Control of the Orioles returned to a Baltimore owner yesterday, when lawyer Peter G. Angelos officially took over the baseball club.
Mr. Angelos, who leads a group dominated by Maryland investors, has been waiting to assume control of the Orioles since Aug. 2, when he bought the team for $173 million, a record for a sports franchise, at a court auction in New York.
But the sale couldn't be completed until major-league owners voted their approval and the group's loan agreements had been signed. By 2:30 p.m. yesterday, those formalities had been completed.
The owners voted unanimously in favor of the Angelos group. Bud Selig, baseball's acting commissioner, said he felt the local ties of the new Orioles owners were "a very important credential."
"As a guy who came into this business to make sure that the [Milwaukee] Braves had local ownership, yes, that's extremely important. They have every right to be happy and feel good about that," said Mr. Selig, who now is a controlling investor in the Milwaukee Brewers.
For weeks, Mr. Angelos has been talking about his plans for running the team, but he was reluctant to speak freely about them until the baseball owners had their say. Yesterday, those concerns were gone, and Mr. Angelos seemed to revel in his role as the team's new managing general partner. He is the first controlling owner of the Orioles to live and work in Baltimore since Jerold C. Hoffberger in 1979.
On a warm, sun-splashed afternoon at Camden Yards, Mr. Angelos made his first public appearance as owner, looking out at a crowd that included about two dozen of his new partners in the Orioles. In a low, rumbling voice, he announced that the franchise was in Baltimore forever.
"I predict that this club will never leave here," Mr. Angelos said. "I further promise you that, as far as this ownership group is concerned, the club will never again be controlled by outside interests.
"The Orioles are such a part of this state that when you consider that somehow or other they might be controlled or some day taken away from us, that is simply unthinkable and something that we will never allow to happen."
Those sentiments played well with many in attendance, including Gov. William Donald Schaefer. The governor and Mr. ++ Angelos are old acquaintances, having served together in the Baltimore City Council in the 1960s. Mr. Angelos later ran unsuccessfully for mayor before building a thriving law practice that collected hundreds of millions of dollars in fees, mostly through its representation of workers claiming asbestos-related illnesses.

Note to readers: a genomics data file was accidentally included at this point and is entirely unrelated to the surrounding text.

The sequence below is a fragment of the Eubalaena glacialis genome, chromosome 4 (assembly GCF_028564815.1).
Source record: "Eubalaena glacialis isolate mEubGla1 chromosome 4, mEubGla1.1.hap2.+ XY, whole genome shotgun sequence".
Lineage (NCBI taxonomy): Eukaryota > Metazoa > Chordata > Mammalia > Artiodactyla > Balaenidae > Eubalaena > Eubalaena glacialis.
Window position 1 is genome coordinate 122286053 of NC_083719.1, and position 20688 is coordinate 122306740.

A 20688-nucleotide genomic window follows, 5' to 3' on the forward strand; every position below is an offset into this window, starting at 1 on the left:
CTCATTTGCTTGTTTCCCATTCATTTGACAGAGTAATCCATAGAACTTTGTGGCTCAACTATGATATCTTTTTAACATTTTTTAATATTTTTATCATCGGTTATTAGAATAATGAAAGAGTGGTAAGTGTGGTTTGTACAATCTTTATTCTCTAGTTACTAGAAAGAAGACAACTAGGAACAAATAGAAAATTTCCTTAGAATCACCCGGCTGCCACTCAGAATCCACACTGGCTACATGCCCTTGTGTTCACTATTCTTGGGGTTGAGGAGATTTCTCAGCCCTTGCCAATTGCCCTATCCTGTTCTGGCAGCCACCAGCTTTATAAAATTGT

Mr. Schaefer beamed throughout an outdoor news conference held at a plaza named for outgoing owner Eli S. Jacobs, who was forced to sell the team after being forced into bankruptcy court. Mr. Schaefer called Mr. Angelos the "man of the hour." He then presented the new owner with a "certificate of excellence" and an Orioles warm-up jacket.
There was polite applause for Mr. Angelos throughout the ceremony from an eclectic group of curiosity seekers, including fans, politicians and several dozen team employees, many of them getting their first look at the Orioles' new boss.
But Mr. Angelos' best audience may have been the other investors. For many, whose only previous ties to the Orioles were their season tickets, the day seemed to border on the surreal.
A number took guided tours of the ballpark. Many spent part of the day introducing themselves to one another and sharing the good feeling that dominated the afternoon.
"What you're seeing here is a bunch of guys who spent a lot of money," said Stephen A. Geppi, whose company is the country's largest distributor of comic books. "But instead of worrying about that, they are saying, 'Hey, we bought the Orioles.' It's just a fun kind of atmosphere."
Mr. Geppi, who is one of the largest investors in the team, behind only Mr. Angelos and Mr. Clancy, seemed excited even about saying hello to his new partners, particularly those in the limelight.
"I just met Jim McKay; that was a big thrill," said Mr. Geppi, referring to the veteran sportscaster who lives in Monkton and has an investment in the team.
Mr. Angelos got the star treatment, too. A fan in an Orioles cap, recognizing Mr. Angelos as the new owner, asked for his autograph as he left the stadium late yesterday. Surprised and slightly embarrassed, Mr. Angelos obliged. "Comes with the territory, I guess," he said.
Questions were in the air about whether Mr. Angelos is likely to make big changes in the Orioles lineup, where the acquisitions of one or two star players might mean a title.
Even Mr. Schaefer speculated.
"Peter is a winner. He didn't buy the team to lose," the governor said. "I don't think he'll be afraid to spend money. If there is one guy he needs to get over the top, he'll get him. . . . He's not a shrinking violet."